(Iowa City Press-Citizen "Our View," July 19, 2009)
The Senate Judiciary Committee hearings last week ended with a pretty clear indication that the committee would recommend to confirm Judge Sonia Sotomayor as the third woman and first Latina to sit on the U.S. Supreme Court. Even some Republicans on the committee started introducing their questions with phrases like, "Once you're on the Court, I hope you will ..."
University of Iowa Law Professor Todd Pettys, in a phone interview Friday, said the weight of Sotomayor's long, balanced judicial record clearly overpowered the effect of the relatively few controversial examples her Republican critics kept pulling from her speeches.
"When the White House nominated her, they knew what was in those speeches and how often she uses some of the phrases," said Pettys, who live-blogged about the hearings for The Des Moines Register last week. "If she had only been on the bench for a short time, her critics could have said, 'These speeches are an indication of how she is going to rule.' And that would have been quite a strong argument. ... But considering how voluminous her judicial record is, it's remarkable how little they spoke about it."
The Republican senators did use the hearings to repeatedly criticize President Obama's statement that he considers "empathy" to be an essential quality of judicial temperament. But Pettys observed that, even in their attempts to equate "empathetic judge" with "activist judge," some Republicans seemed to be seeking reassurance themselves that Sotomayor could empathize with her critics.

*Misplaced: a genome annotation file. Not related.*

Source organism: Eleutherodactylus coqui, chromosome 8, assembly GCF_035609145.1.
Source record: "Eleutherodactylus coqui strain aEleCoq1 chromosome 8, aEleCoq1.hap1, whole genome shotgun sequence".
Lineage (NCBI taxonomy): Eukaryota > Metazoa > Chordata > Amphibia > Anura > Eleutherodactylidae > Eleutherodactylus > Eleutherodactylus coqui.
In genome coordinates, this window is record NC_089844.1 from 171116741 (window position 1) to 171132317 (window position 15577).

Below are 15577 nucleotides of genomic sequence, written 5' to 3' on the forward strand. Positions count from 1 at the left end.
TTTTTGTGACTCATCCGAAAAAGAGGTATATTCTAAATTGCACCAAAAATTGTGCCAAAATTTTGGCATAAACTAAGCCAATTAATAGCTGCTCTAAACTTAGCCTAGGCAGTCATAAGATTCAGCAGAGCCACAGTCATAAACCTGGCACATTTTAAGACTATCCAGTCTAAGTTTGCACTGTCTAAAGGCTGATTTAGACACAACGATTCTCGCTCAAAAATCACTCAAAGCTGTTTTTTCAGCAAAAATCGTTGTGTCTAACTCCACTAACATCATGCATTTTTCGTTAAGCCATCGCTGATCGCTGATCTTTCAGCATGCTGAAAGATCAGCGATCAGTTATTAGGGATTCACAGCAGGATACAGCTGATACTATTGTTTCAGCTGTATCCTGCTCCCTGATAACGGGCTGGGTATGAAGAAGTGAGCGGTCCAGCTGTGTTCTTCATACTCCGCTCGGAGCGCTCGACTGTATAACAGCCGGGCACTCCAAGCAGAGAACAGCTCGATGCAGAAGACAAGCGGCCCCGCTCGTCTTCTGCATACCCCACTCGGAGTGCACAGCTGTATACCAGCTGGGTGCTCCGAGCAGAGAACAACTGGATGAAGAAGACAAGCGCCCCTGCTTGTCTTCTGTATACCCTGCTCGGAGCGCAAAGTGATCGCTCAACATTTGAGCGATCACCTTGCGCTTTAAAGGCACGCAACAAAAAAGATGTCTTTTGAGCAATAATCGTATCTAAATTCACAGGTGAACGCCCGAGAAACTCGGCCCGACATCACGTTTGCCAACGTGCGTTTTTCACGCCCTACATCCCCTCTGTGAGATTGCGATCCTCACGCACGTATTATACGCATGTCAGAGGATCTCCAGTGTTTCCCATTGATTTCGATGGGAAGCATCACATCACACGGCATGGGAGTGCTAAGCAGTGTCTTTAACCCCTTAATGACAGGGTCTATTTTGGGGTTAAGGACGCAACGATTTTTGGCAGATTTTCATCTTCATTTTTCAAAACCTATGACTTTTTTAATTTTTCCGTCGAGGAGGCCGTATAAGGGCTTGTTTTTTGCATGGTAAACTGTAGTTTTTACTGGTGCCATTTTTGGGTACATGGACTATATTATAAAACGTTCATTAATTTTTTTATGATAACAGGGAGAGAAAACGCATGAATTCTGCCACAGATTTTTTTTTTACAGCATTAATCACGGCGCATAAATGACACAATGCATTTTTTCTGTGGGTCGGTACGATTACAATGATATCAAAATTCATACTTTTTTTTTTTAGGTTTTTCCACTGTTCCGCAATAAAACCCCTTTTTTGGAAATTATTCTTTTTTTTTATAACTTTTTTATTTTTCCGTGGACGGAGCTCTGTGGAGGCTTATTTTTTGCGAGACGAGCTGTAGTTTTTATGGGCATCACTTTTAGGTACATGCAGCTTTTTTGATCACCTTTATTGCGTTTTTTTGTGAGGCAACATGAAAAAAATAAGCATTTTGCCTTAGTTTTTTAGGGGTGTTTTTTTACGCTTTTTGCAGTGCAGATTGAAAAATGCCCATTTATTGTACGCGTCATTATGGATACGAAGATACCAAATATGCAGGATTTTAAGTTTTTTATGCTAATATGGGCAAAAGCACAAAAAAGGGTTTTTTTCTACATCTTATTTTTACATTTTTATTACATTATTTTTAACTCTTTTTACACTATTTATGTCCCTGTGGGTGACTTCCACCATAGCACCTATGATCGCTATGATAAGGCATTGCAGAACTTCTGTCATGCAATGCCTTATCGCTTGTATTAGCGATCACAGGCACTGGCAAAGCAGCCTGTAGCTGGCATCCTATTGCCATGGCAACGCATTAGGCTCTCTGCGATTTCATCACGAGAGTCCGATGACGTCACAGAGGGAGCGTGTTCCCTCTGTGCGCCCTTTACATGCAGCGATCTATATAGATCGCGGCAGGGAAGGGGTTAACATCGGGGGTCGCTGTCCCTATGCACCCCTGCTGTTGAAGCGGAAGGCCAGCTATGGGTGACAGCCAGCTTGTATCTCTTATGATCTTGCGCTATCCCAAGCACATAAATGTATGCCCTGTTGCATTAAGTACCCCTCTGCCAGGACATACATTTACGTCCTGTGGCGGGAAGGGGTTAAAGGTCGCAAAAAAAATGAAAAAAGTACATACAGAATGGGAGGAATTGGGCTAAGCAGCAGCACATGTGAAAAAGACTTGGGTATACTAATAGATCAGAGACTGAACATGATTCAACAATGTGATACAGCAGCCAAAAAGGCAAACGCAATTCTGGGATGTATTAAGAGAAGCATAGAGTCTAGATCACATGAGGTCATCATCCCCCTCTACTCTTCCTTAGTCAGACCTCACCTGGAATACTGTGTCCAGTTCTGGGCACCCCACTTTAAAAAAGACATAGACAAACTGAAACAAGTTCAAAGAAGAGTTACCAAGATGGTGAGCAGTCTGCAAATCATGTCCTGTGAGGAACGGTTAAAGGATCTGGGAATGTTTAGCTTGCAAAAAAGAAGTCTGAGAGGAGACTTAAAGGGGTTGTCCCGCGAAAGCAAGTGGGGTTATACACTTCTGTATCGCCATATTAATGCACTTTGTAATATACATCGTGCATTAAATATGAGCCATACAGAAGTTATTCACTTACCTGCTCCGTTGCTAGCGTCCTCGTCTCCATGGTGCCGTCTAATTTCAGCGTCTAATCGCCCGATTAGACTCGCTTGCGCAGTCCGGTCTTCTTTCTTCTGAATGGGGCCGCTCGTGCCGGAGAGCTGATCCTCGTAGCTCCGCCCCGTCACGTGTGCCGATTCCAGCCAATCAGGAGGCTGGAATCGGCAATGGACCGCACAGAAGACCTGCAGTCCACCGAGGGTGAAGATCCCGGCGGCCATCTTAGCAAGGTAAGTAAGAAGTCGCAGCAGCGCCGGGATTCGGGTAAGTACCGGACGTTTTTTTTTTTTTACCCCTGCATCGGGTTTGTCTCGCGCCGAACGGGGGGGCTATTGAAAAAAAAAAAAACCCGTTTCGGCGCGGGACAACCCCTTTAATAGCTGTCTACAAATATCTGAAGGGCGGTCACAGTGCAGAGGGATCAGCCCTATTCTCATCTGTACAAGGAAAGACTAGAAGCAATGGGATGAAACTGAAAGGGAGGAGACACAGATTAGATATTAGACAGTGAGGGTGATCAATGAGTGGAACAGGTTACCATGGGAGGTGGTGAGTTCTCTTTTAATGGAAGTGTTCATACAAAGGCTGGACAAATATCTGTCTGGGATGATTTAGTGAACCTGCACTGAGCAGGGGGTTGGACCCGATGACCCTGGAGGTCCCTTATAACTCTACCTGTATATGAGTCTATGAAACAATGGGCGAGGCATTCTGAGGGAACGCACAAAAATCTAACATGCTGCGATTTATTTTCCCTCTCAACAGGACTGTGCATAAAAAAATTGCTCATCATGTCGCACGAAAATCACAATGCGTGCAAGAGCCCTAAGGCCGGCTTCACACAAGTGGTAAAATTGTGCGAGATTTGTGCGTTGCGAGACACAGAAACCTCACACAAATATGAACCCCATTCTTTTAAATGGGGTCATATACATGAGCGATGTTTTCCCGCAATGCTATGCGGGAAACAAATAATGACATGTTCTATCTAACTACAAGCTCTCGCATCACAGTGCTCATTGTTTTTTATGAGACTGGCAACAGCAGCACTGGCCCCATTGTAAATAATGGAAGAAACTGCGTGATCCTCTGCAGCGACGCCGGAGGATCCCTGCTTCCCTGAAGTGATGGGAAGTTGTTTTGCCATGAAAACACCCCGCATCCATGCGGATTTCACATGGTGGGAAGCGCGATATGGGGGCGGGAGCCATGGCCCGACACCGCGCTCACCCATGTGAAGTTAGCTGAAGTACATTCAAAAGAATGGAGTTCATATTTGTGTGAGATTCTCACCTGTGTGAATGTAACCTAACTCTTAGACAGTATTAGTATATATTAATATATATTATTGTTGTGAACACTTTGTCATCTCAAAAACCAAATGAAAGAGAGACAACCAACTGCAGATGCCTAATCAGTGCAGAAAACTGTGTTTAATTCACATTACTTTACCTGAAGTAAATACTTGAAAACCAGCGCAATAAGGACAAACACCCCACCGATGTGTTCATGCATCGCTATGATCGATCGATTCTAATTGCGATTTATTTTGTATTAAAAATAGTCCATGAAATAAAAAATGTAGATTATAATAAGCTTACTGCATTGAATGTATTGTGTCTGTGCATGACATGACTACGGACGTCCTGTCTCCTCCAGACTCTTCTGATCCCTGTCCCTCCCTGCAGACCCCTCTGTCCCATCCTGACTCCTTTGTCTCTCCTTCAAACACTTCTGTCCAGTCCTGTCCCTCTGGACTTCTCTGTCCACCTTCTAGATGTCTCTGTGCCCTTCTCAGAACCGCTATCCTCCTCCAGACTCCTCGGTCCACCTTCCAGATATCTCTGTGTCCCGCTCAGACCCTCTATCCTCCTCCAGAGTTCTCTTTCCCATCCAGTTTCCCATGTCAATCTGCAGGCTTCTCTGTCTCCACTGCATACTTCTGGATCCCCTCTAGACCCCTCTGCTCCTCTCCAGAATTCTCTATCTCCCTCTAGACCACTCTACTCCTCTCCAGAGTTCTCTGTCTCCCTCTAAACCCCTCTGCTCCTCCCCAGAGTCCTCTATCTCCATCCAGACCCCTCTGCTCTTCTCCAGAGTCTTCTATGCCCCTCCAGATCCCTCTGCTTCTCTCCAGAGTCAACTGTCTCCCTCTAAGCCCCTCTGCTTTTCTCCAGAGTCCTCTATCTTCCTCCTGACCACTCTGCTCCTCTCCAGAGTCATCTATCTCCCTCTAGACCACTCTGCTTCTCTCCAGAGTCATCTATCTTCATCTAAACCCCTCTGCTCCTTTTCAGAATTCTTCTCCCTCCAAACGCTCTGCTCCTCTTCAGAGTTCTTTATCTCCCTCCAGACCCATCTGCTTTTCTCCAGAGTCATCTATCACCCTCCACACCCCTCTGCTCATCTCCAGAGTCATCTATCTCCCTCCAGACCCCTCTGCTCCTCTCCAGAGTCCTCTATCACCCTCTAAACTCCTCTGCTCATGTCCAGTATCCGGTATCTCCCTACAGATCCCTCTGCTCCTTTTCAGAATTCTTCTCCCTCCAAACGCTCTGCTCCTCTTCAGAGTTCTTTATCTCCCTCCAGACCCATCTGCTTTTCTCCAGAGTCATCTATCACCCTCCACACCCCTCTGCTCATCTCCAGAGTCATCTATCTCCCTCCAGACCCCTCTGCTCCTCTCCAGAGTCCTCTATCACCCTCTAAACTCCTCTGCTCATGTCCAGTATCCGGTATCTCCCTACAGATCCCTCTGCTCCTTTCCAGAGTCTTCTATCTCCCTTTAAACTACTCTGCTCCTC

Sen. Lindsey Graham, for example, sounded very much like a Republican leaning toward voting in favor of Sotomayor but wishing she could make it easier for him, Pettys said. That came across when the senator from South Carolina asked if Sotomayor could understand why some people become so afraid when they read some of phrases in her speeches.
"A lot of us are concerned from the left and the right that unelected judges are very quick to change society in a way that's disturbing," Graham said Tuesday. "Can you understand how people may feel that way?"
Sotomayor's reply was simply, "Certainly, sir." But she could have proven her point even more emphatically if she had answered something along lines of, "If you mean, 'Can I empathize with them?', then, yes, I certainly can, sir."
Sotomayor often answered questions about the role of empathy in her decisions with a variant of the statement, "My life experiences help me to listen and understand." Yet she also suggested judges not only need to pull from their personal experience to empathize with people like them, they also need to be able to empathize with people unlike them. Without such ability, judges are at equal risk of letting either their unexamined prejudices or their unexamined affinities obscure their application of the law.
Pettys understandably said he was disappointed in how this more dynamic understanding of the role of judges became lost in the political theater that is the confirmation hearing process.
"It showed how in this nation -- at least in political circles -- we have an orthodox, simplistic view of what judges do," Pettys said. "The nominee still has to pay homage by saying, 'We don't make law; we only apply law.' That may be true, strictly speaking, but it's very misleading."
The Republican senators seemed to imply that judges should be robots -- or in Chief Justice John Roberts' overused phrase, "umpires" -- that mechanistically evaluate cases based on the specific instructions and parameters provided by Congress. But the instructions provided too often prove to be either contradictory or insufficiently specific. A robot can't evaluate how broad Constitutional phrases such as "freedom of speech" should apply to issues ranging from pornography to schools monitoring students' Facebook accounts. And lawmakers themselves often disagree on the intent behind a law.
"In the written texts that judges have to read, the legal words are so vague and -- especially in terms of the Constitution -- written at such a high level of generalization, judges by necessity play a powerful rule in shaping the content of the law."
And no robot could provide assurance to Lindsay Graham and his supporters that she both understands and can empathize with their fears.